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Michael Archer moved in 1963 from Birmingham City Museum and Art Gallery, then a nursery of national talent—Richard Ormond, later director of the National Maritime Museum, was a contemporary and a friend—to become an assistant keeper in the department of ceramics at the Victoria and Albert Museum (V&A), in London. Archer was joining an elite. The department keeper, Robert Charleston, was regarded as the pre-eminent authority on glass (and was soon to edit World Ceramics: An Illustrated History, 1968). The deputy keeper, John Ayers, who died in 2021 having published his three-volume catalogue of Chinese and Japanese Works of Art (2016) in the Royal Collection in his nineties, would in 1970 become the first head of the newly created Far Eastern department. The other assistant keeper, John Mallet, was establishing his authority on European porcelain and Italian maiolica, which was recognised when his 2007 Xanto exhibition at the Wallace Collection won the The Art Newspaper/AXA award for the outstanding exhibition catalogue of that year. It fell to Archer to take responsibility for the collections of English and Dutch Delftware and of stained glass, although, like all his colleagues, he had (and had to have) a good grasp of all his department’s manifold collections.

These were not flamboyant personalities, although Archer was a sociable, witty and engaging companion, qualities valuable when he edited the V&A’s still-lamented quarterly Bulletin (1965-68), modelled on the Rijksmuseum’s Bulletin, which happily survives. However, the study and enrichment of the V&A’s ceramics and glass depended not on showmanship but on long-term dedication and expertise, and the will and acumen to grasp or create opportunities. Thus in 1973 Archer filled a gaping lacuna by buying two spectacular panels of Portuguese tiles painted around 1740 for a fountain in the Quinta dos Azulejos garden in Lisbon. An even more remarkable coup was the purchase in 1982 of a panel of French Renaissance stained glass of exquisite quality, which was originally made in around 1550 for the Constable of France, Anne de Montmorency, at the Château d’Écouen, near Paris, and may have passed through William Beckford’s hands before being installed by the stained-glass artist Thomas Willement at Davington Priory, Kent. A particular area of Archer’s expertise was English stained glass of the 17th century, typified by studies of Richard Butler, Abraham van Linge and William Price. A great expansion of the V&A’s collection of Victorian stained glass stands as another memorial to his persistence.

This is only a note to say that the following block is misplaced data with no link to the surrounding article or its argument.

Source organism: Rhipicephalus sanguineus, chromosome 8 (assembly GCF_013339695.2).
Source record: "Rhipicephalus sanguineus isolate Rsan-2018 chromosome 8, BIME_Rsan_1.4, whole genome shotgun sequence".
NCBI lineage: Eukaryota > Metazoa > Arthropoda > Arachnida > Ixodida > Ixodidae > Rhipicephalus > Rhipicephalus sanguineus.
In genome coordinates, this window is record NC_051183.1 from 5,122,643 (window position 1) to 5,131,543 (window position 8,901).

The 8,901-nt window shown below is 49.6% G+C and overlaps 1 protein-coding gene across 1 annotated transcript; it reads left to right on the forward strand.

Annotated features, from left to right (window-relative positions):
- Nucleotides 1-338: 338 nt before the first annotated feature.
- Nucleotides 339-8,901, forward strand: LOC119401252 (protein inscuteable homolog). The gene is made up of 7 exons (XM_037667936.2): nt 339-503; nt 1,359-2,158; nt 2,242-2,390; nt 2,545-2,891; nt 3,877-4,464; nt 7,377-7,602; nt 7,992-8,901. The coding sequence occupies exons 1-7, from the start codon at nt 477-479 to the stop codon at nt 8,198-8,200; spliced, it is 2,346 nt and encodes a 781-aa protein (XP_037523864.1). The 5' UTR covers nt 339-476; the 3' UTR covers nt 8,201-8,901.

The study and enrichment of the V&A’s ceramics and glass depended not on showmanship but on long-term dedication and expertise, and the will and acumen to grasp or create opportunities

However the major string to Archer’s bow was English Delftware, that is tin-glazed earthenware. His majestic 1997 catalogue of the V&A’s prodigious collection, which he had helped to build, is a work of irreplaceable authority and even in his retirement he continued to contribute, notably through his Delftware in the Fitzwilliam Museum (2013), a re-cataloguing of that aspect of Dr Glaisher’s collection, with no fewer than 588 entries. Irish Delftware was a special enthusiasm and as early as 1966 Michael published on the Glasgow Delftfield pottery, founded in 1748. Naturally enough he was also expert on Dutch Delftware, an interest which found a focus in the great display assembled by Queen Mary II at Hampton Court in the 1690s.

Archer was successively assistant, deputy and acting keeper in the ceramics department of the V&A

A keeper at the V&A was expected to engage with the wider curatorial and scholarly community, not simply through official advice on exports and exemption from capital tax, but also through voluntary service. Stained glass alone led Archer, an honorary vice-president of the British Society of Master Glass Painters, to be a trustee of the Ely Stained Glass Museum and of the York Glaziers’ Trust, and to chair both the Canterbury Cathedral stained-glass advisory committee and the stained-glass conservation committee of the Council for the Care of Churches.